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Post No.: 0044control group


Furrywisepuppy says:


Scientific experiments involving new products should really compare to the best existing alternative treatments if one exists (represented fairly e.g. with appropriate dosages) as a control group – rather than to nothing, a weak alternative, a placebo, or to a non-representative control. This is because we aren’t really interested in knowing if something is better than nothing or merely better than the worst existing alternative if effective treatments already exist. (In many, although not all, cases, doing or changing anything when in need of a solution is likely better than doing nothing or carrying on as before e.g. when thirsty, consuming snow that’s just been picked up from the ground will hydrate you compared to drinking nothing, but this is not very useful information if you have more effective alternatives available with fewer side-effect risks – in this case the risks of hypothermia and ingesting harmful bacteria. Certainly never eat yellow snow because urine is not sterile plus it won’t hydrate you despite the persistent myths!)


Correlated with some kind of intervention may be an improvement of a person’s health over time – but pertinent questions to ask include whether this person would’ve improved over time without the intervention anyway (so whether the intervention actually did anything at all, or time and one’s own natural bodily mechanisms simply healed them), whether they improved in spite of this intervention (so whether it actually made things worse than things could’ve been even though there was a net improvement), or whether they could’ve improved even more or faster with another kind of intervention (so whether some alternative intervention would’ve been even better). We cannot know these answers without an appropriate control group or groups to compare with. Woof!


Therefore you must pay great attention to exactly what the control group is. Other possible questions to ask are – should a control group receive the best alternative treatment that is available in the whole world or that is available in the country the product is concerned? There can also be a problem when outsourcing clinical trials to poorer countries too, where a control group will receive such a relatively low quality of ‘standard health care’ that almost any intervention will be better by comparison.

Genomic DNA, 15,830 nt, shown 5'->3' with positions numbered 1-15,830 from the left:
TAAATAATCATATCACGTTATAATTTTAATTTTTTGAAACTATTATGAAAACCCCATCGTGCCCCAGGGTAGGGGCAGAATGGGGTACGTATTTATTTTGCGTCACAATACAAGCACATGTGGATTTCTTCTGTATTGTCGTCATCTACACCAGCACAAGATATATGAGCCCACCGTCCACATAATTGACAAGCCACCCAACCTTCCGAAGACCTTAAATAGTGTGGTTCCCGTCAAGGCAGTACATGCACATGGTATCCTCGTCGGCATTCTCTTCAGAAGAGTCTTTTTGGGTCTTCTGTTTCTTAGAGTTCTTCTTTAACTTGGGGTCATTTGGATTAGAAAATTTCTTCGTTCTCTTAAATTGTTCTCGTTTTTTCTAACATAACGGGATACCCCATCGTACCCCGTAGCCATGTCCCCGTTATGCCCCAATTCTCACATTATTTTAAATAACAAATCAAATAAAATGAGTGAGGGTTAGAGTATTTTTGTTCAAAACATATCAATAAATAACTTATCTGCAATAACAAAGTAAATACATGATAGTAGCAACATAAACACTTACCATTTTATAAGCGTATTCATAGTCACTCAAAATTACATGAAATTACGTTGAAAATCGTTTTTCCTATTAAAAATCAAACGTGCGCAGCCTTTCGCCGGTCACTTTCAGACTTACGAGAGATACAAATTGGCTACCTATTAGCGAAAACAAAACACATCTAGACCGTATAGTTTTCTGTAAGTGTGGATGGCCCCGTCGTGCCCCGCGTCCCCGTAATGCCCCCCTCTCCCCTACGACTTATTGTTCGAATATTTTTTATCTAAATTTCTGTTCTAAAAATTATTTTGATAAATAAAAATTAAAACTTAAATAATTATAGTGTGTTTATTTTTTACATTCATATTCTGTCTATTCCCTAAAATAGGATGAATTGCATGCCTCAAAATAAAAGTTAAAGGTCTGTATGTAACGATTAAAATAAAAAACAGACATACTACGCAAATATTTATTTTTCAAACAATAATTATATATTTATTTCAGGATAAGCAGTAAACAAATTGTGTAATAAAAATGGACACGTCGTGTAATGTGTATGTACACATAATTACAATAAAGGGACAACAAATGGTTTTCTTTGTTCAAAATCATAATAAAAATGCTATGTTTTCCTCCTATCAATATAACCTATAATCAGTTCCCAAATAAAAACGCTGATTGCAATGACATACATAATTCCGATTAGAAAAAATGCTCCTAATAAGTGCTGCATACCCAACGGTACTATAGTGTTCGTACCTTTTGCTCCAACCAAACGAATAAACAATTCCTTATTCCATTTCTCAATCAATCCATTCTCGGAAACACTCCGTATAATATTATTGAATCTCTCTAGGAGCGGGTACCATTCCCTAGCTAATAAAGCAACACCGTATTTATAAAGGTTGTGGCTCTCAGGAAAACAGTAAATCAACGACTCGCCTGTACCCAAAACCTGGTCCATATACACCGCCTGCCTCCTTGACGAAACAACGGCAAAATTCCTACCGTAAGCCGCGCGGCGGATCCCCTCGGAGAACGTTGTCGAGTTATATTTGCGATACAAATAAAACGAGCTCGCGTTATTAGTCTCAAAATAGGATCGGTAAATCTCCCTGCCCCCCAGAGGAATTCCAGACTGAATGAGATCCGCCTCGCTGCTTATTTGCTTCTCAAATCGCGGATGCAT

Failing to compare to the best existing alternative treatment is the main reason why any calorie-restricting crash or fad diet will help you to lose weight, at least in the short-term – but important questions include whether one will lose fat as opposed to just water or muscle mass, whether they come with any harmful or unpleasant side-effects, whether they are sustainable for the long-term, and whether other possible diets will result in even more fat loss over the same duration, have fewer unpleasant side-effects and/or are more physically and psychologically sustainable.


Experiments must also seek out and fully report the cons or side-effects too, not just the pros or positives – because the benefits become more limited or inconsequential if e.g. a drug can reduce blood pressure but risks causing stroke. Of course, it’s routine practice in the field of advertising to only stress the positives of one’s products whilst trying to hide their negatives, but this doesn’t give a potential consumer the full picture to make the best-informed decisions. This is one area where advertising regulations can benefit consumers.


So almost any treatment is better than doing nothing but this isn’t always useful information – the best practice is to compare to the best reasonable alternative as a control group (e.g. something close or better in availability and cost). The control group, as well as the cons or side-effects, are things we must actively look out for when assessing any science news or claim made in a product commercial.




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